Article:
Decarbonisation Technology - November 2022

certain injectants within the confines of a tuyere. These limits can be raised if the injectants are first gasified into a syngas (CO+H₂) externally, prior to injection into the tuyeres. This external gasification can be performed by, for example, Linde’s Hot Oxygen Technology (HOT) – a fuel- flexible tool to gasify solid, liquid, or gaseous feedstocks, including natural gas, coke oven gas, wide varieties of biomass, waste plastics, and MSW (see Figure 2 ). A typical HOT system is an efficient, small-scale gasifier to generate reducing gas or syngas up to 35,000 Nm 3 /h per unit. Multiple units can be employed to meet the requirements of a blast furnace. This approach helps to minimise the CO₂ footprint of an existing blast furnace without significant modifications to the production process. Typically, DRI is produced with natural gas as the reducing gas in a shaft furnace. A HOT system can also be used to deliver reducing gas or syngas to a DRI plant, derived from a variety of sources, including coke oven gas, and replacing the need for natural gas. Linde has worked with MIDREX to develop the thermal reactor system (TRS) that will produce clean syngas from coke oven gas and other hydrocarbon sources for DRI production. TRS utilises Linde’s partial oxidation technology,

using HOT, which offers the potential to do partial oxidation of hydrocarbons without steam injection. When this technology is combined with an extended reaction chamber into which a preheated stream of coke oven gas is added, the product gas leaving the chamber is suitable for direct use as a reducing gas to produce DRI. Accordingly, there is an option to produce a low carbon footprint syngas to be used both in blast furnaces and direct reduction shafts, which is based on waste plastics, MSW, biomass, and so on. Thereby we can not only reduce the steel industry’s carbon footprint but also help solve a waste problem and support a circular economy, as well as create a carbon sink. DRI-EAF The DRI-EAF route is the most commercially ready path to full decarbonisation for integrated steel mills. Over 80 Mt/a of DRI is produced today in shaft furnaces with natural gas as the reductant. Considering Scope 1-3, an integrated mill can decrease its CO₂ footprint from 2.3 to below 1.6 t/t of finished product by switching to this processing route, potentially at the time of blast furnace relines to minimise incremental investments. Thereafter, CO₂ emissions can be dropped further down to almost zero by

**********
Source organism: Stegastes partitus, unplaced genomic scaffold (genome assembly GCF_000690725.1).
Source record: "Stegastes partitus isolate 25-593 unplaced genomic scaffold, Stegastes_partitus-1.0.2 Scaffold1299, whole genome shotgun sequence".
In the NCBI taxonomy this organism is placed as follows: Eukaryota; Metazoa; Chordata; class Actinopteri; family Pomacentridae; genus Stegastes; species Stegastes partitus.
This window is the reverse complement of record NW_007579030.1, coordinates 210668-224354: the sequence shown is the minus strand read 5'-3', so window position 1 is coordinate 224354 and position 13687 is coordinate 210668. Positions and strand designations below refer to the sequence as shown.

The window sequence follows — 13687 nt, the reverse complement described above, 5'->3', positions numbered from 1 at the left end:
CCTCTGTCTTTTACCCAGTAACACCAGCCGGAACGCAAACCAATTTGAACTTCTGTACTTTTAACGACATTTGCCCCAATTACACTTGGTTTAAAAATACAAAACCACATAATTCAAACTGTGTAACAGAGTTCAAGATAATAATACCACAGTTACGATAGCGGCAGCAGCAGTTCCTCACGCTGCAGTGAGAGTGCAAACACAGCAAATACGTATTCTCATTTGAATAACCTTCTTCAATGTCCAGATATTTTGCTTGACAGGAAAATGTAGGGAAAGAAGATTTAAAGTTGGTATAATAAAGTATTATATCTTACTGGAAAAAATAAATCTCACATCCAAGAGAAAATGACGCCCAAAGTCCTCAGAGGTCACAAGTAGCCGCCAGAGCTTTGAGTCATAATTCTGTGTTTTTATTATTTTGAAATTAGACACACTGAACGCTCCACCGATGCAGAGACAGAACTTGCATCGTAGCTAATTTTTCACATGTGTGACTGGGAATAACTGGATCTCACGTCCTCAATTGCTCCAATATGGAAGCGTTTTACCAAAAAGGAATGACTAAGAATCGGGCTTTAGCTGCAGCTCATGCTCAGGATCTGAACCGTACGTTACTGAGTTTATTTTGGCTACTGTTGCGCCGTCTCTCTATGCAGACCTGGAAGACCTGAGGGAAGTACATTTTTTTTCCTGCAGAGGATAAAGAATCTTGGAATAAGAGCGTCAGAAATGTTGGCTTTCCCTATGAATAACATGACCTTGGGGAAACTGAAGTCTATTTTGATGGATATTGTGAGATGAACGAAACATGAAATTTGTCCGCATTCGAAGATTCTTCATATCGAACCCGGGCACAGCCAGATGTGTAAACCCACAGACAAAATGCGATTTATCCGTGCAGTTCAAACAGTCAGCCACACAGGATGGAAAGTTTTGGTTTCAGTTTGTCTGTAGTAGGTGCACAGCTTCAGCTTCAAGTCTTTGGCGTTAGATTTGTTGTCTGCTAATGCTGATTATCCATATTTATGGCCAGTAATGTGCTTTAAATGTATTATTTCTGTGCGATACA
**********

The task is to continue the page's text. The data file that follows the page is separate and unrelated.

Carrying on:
Linde’s Hot O x ygen Technology External gasification of low - carbon feedstocks

iron ore, limestone, and coke

Plastics Municipal solid waste

Flexible feedstock


Biom a ss/pyoil Coke oven gas

Hot oxygen burner


blast furnace

hot air

Syngas (CO + H)

molten iron


Ecient, small-scale gasier to generate hot syngas Up to 35,000 Nm/h syngas per unit


Blast furnace

Alternate approach to decarbonisation of RDI Advantages over H: Cost/economics

Maximise injectant levels, coke replacement Achieve CO savings without cost penalty Maximise BF decarbonisation, asset utilisation

Source of carbon for DRI

Figure 2 Gasification to produce low-carbon fuels


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